• Gabe Powers

Legendary Weapons of China Blu-ray Review


88 Films

Blu-ray Release: February 8, 2022

Video: 2.35:1/1080p/Color

Audio: English and Cantonese LPCM 2.0 Mono

Subtitles: English

Run Time: 105:19

Director: Lau Kar-leung


When the former member of a failing magical kung-fu order threatens to destroy the remaining group’s reputation through his loud mouth insults and defamatory behavior, an elite band of killers is dispatched to silence him forever. (From 88 Films’ official synopsis)


The ‘60s and early ‘70s were Shaw Bros.’ golden era, when the studio ruled the Hong Kong movie scene, producing hundreds upon hundreds of films and redefining martial arts cinema. Often slavish to their formulas, their influence waned into the late ‘70s and early ‘80s as trends changed and rival studios, like Golden Harvest, took over. In response, Shaw Bros. embraced gimmicks, infused wuxia with other genres, and ballooned the scope of action and violence. Some might consider this era too desperate for attention and too detached from the studio’s core filmmaking, but, if you, like me, love grand spectacle and exploitation cinema, it’s hard to top Shaw Bros. at the beginning of the 1980s. One of the key contributors of the era was Lau Kar-leung (aka: Liu Chia-Liang), who, after acting as fight choreographer for some of Chang Cheh’s greatest films, struck out as first unit director on enduring hits, including The 36th Chamber of Shaolin (aka: The Master Killer & Shaolin Master Killer, 1978) and Heroes of the East (aka: Challenge of the Ninja & Shaolin vs. Ninja, 1978).



Between the astonishing achievements that were My Young Auntie (aka: Fangs of The Tigress, 1981) and The Eight Diagram Pole Fighter (aka: The Invincible Pole Fighters, 1984), Lau made Legendary Weapons of China (aka: 18 Legendary Weapons of China & Legendary Weapons of Kung Fu, 1982) – a kitchen sink kung-fu classic that coupled traditional wuxia with supernatural elements, historical narratives, slapstick comedy, and a strong central gimmick revolving around the so-called Eighteen Arms of Chinese martial arts. Lau takes no chances with the audience’s attention span. Looking for hand-to-hand fisticuffs? He and co-choreographers Hou Hsiao & Lee King-Chu have you covered with some particularly intricate stunts. Prefer weapons-based fights? Well, you’re obviously going to get plenty of that, just look at the title. Fans of The 36th Chamber of Shaolin series will enjoy an appearance from Gordon Liu and detailed descriptions of kung-fu mythology and fans of Chang’s heroic bloodshed will eat up the brutal drama.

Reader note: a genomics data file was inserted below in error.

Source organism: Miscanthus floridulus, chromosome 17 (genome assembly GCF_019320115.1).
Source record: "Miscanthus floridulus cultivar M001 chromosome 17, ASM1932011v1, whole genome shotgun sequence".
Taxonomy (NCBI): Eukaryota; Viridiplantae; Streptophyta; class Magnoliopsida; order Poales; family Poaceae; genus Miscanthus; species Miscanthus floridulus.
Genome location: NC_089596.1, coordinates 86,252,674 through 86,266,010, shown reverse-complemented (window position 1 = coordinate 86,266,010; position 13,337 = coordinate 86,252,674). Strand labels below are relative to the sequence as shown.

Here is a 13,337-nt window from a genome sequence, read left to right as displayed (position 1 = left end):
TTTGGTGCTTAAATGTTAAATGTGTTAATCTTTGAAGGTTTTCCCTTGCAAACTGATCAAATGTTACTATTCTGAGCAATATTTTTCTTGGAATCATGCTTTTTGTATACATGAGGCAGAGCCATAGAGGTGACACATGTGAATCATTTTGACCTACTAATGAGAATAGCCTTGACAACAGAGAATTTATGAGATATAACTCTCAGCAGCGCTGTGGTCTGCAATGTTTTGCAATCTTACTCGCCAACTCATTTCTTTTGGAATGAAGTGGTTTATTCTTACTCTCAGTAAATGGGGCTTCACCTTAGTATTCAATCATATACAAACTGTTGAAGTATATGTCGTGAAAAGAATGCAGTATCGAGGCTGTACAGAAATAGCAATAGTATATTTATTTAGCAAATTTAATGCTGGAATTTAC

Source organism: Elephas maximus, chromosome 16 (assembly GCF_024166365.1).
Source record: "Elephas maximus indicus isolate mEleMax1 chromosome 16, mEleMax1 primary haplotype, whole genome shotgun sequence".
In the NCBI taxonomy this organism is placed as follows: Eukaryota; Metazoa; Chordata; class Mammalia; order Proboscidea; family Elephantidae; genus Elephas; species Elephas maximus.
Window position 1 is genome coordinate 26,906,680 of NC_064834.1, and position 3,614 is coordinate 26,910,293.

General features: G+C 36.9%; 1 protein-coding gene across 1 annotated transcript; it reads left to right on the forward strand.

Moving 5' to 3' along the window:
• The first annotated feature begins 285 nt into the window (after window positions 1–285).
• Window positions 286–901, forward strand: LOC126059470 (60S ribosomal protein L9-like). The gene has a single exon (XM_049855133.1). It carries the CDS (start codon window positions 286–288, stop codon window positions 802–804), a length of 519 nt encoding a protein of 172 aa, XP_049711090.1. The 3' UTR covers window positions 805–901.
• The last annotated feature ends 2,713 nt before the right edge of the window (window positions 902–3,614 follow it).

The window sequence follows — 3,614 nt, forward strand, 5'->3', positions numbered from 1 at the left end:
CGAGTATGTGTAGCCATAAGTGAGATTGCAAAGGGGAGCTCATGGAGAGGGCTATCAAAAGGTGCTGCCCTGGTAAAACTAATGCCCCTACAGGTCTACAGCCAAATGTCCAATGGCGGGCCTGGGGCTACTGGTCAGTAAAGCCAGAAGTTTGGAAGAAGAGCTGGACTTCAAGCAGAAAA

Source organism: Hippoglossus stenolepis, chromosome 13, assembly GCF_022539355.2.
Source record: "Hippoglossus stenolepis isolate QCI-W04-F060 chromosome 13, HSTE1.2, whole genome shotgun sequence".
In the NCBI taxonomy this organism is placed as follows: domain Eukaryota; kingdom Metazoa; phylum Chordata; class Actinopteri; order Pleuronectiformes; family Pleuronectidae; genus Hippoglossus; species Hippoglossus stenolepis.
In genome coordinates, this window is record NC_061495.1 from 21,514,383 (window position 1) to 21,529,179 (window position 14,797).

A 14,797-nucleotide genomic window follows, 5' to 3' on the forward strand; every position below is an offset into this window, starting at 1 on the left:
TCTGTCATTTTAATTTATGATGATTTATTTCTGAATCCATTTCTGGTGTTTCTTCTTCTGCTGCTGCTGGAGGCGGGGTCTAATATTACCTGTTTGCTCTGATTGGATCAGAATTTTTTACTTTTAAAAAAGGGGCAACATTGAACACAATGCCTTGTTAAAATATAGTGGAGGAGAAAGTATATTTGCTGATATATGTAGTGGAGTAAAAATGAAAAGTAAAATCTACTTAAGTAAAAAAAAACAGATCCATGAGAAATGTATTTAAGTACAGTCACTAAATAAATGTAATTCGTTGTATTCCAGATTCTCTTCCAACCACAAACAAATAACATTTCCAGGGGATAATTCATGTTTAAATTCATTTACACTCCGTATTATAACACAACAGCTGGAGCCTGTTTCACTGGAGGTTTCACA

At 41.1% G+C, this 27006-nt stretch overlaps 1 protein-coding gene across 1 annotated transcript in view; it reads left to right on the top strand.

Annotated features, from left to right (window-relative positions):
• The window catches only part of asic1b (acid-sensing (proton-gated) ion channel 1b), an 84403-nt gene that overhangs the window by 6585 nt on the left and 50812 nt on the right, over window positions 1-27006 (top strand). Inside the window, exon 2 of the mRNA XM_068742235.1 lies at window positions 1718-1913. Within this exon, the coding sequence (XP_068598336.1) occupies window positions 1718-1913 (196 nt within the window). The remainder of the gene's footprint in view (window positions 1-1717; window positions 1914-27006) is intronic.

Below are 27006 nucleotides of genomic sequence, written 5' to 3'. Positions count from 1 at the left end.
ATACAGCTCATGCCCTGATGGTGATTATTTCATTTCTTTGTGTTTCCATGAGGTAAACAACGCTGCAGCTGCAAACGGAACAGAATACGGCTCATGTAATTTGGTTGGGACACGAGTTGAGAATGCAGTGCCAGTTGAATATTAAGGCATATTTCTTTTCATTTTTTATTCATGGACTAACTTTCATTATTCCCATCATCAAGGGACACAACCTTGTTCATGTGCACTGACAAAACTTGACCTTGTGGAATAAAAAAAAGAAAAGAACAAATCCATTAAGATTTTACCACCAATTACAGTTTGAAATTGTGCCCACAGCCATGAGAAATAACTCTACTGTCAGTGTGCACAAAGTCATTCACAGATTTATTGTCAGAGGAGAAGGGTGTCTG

What makes Legendary Weapons of China unique, even among other kitchen sink, late-in-the-game Shaw movies, is its use of rising trends, like supernatural horror, inspired by Sammo Hung’s Encounters of the Spooky Kind (1980), and comedy, inspired (in part) by other studios’ success with Jackie Chan star vehicles (noting that My Young Auntie is a pretty funny movie). The lighthearted voodoo/magic fighting antics are more playful than the gory excess of Ho ​​Meng-Hua’s Black Magic (produced by Shaw Bros. in 1975) and helped set a precedent for other kung-fu horror comedies, like Ricky Lau’s Mr. Vampire (1985) and Ching Siu-tung & Tsui Hark’s Chinese Ghost Story (1987). The combination of elements is expectedly messy and it can be difficult to follow the plot and keep track of the characters, but rarely in a frustrating way. Similarly, some of the comedy will probably become grating to modern audiences waiting for the stakes to get serious again, following some very silly interludes. Assuming you’re prepared for some patchy storytelling and over-the-top tonal shifts, however, there really are few films that compare to Legendary Weapons of China.



Besides Liu, who appears in a supporting role, and Lau himself as a master in hiding at the center of the story, the all-star cast also includes Lau’s real-life brother Lau Kar-wing as his rival, Disciples of Shaolin’s (1975) Alexander Fu Sheng as comic relief, and Mad Monkey Kung Fu’s (1979) Ho Hsiao and My Young Auntie’s Kara Wai as the young leads. Lau’s final film as director for Shaw Bros. was Martial Arts of Shaolin (aka: Shaolin Temple 3: Martial Arts of Shaolin, 1986), starring a young Jet Li, but his career didn’t end there. Post-Shaw, he directed the unrelentingly cool, John Woo-inspired shoot-em-up Tiger on the Beat (1988), starring Chow Yun-fat, and the single greatest Jackie Chan movie, Drunken Master II (aka: Legend of the Drunken Master, 1994). His final film was Drunken Monkey (2003), which was the first Shaw Bros. branded release in more than two decades. He passed away ten years later in 2013.